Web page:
When we experience music, even by thinking about it in our head, even if we get a little jingle from an ad on TV on our head and we’re singing over and over, that activates our brain in a way that allows for much more to happen inside the brain more easily. Both hemispheres are talking to each other. Neural pathways are crossing the midlines. Our prefrontal cortex, which is this part of the brain, behind our eyebrows is switched on and accessible. Often, whenever we start to feel on edge, when we get a little bit concerned or we’re in survival mode or we’re experiencing any anxiety, our prefrontal cortex becomes the first part of our brain to become non-accessible. It switches off. You could think of it like that.

OYM Allison | Brain Care

Brain Care: There are so many elements that come together to create the big ball of what we call music, and our brain responds to each of those elements in different ways.


Our prefrontal cortex is where all of our executive functions are. When we are dysregulated or when we are in a heightened state of arousal or we’re anxious, it becomes impossible to do our executive functions. It becomes impossible to inhibit our behaviors, to analyze, evaluate, make good decisions and so much more. The transition between different environments and think flexibly, change our minds, be able to cope with all of those things that we do on a daily basis without even realizing. When we experience music, our prefrontal cortex lights up like a Christmas tree. We are musical beings. To be human is to be musical.

It’s got nothing to do with whether you’ve had music lesson, your parents could teach you the piano or anything like that. That’s got absolutely nothing to do with being musical. It’s very important that we reclaim our musicality because our brain is a musical organ. While we are suppressing it or believing that we are not musical, we are holding back one of the key parts of the things that make us who we are. I feel very passionately about reintroducing the idea of music into people’s lives as something that is a basic form of expression of who we are is our mother tongue and creating safe spaces and platforms for people to learn about how to express their musicality.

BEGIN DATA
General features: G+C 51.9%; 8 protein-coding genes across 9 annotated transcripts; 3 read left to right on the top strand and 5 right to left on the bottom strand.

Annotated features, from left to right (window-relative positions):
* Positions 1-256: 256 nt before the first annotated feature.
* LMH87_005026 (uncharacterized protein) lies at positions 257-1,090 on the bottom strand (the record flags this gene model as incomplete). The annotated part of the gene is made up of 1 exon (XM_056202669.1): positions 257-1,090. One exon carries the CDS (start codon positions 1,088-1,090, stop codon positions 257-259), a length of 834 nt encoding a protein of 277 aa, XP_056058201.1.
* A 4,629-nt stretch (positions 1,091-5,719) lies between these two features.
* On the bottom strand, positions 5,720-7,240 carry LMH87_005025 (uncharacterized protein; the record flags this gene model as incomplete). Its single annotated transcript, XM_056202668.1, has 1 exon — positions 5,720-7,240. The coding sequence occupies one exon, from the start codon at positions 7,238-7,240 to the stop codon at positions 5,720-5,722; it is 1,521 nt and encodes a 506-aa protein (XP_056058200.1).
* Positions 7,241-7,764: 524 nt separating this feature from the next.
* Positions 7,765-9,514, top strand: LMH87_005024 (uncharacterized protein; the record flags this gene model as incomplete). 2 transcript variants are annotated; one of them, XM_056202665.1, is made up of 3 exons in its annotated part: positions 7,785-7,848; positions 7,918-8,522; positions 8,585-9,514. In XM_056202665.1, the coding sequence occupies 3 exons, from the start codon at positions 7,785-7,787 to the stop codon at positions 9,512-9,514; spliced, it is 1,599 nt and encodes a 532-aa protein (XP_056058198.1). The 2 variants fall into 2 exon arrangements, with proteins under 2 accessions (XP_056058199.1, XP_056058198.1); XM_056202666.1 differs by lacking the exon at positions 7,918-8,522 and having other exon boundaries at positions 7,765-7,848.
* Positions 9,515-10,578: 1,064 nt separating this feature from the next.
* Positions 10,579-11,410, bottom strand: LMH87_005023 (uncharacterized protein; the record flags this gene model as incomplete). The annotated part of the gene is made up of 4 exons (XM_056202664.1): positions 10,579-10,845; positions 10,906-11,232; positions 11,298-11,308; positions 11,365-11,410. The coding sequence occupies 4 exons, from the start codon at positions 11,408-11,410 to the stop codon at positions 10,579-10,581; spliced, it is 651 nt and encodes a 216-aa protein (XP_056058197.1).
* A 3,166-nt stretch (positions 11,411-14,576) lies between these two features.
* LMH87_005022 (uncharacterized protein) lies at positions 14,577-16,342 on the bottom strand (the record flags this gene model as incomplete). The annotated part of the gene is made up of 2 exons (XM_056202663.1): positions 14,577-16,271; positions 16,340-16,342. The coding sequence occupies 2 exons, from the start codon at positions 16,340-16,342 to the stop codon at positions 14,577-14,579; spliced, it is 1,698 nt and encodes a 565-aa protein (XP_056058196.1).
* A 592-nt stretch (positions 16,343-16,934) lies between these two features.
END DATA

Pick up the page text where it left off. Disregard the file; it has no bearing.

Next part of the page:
I also think it’s important to know that I think of music as an umbrella term. Music is traditionally what we think of as the performance or the thing we’re listening to on the radio. I think of music as an umbrella term. It’s a sum of all its parts. There were so many tiny little things that come together to make up what we think of as music. They are rhythm, melody, harmony, tempo or speed, dynamic volume, silence. It is impossible to have rhythm without silence. No one thinks of silence as part of music. Our narrative around music is so based on what’s happened over the last few hundred years in the Western culture.